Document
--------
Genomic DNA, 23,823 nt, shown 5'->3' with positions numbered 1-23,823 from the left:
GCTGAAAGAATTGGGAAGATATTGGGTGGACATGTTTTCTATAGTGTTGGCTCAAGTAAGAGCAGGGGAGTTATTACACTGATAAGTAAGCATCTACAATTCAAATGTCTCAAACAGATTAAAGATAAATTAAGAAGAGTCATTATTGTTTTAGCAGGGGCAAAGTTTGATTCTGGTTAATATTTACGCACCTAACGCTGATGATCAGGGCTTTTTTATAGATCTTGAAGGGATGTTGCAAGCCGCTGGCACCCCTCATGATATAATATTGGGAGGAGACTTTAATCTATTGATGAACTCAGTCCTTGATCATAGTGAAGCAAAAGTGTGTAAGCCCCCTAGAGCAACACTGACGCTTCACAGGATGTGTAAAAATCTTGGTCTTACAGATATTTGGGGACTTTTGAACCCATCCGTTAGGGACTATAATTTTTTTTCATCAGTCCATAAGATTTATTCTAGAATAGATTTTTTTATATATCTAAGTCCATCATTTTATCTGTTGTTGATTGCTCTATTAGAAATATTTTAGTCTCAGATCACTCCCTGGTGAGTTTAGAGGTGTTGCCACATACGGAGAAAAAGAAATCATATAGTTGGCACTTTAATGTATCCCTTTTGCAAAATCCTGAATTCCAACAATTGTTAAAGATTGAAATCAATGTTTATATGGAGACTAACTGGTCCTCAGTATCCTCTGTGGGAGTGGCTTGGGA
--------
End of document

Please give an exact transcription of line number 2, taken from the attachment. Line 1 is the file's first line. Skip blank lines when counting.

GCTGAAAGAATTGGGAAGATATTGGGTGGACATGTTTTCTATAGTGTTGGCTCAAGTAAGAGCAGGGGAGTTATTACACTGATAAGTAAGCATCTACAATTCAAATGTCTCAAACAGATTAAAGATAAATTAAGAAGAGTCATTATTGTTTTAGCAGGGGCAAAGTTTGATTCTGGTTAATATTTACGCACCTAACGCTGATGATCAGGGCTTTTTTATAGATCTTGAAGGGATGTTGCAAGCCGCTGGCACCCCTCATGATATAATATTGGGAGGAGACTTTAATCTATTGATGAACTCAGTCCTTGATCATAGTGAAGCAAAAGTGTGTAAGCCCCCTAGAGCAACACTGACGCTTCACAGGATGTGTAAAAATCTTGGTCTTACAGATATTTGGGGACTTTTGAACCCATCCGTTAGGGACTATAATTTTTTTTCATCAGTCCATAAGATTTATTCTAGAATAGATTTTTTTATATATCTAAGTCCATCATTTTATCTGTTGTTGATTGCTCTATTAGAAATATTTTAGTCTCAGATCACTCCCTGGTGAGTTTAGAGGTGTTGCCACATACGGAGAAAAAGAAATCATATAGTTGGCACTTTAATGTATCCCTTTTGCAAAATCCTGAATTCCAACAATTGTTAAAGATTGAAATCAATGTTTATATGGAGACTAACTGGTCCTCAGTATCCTCTGTGGGAGTGGCTTGGGA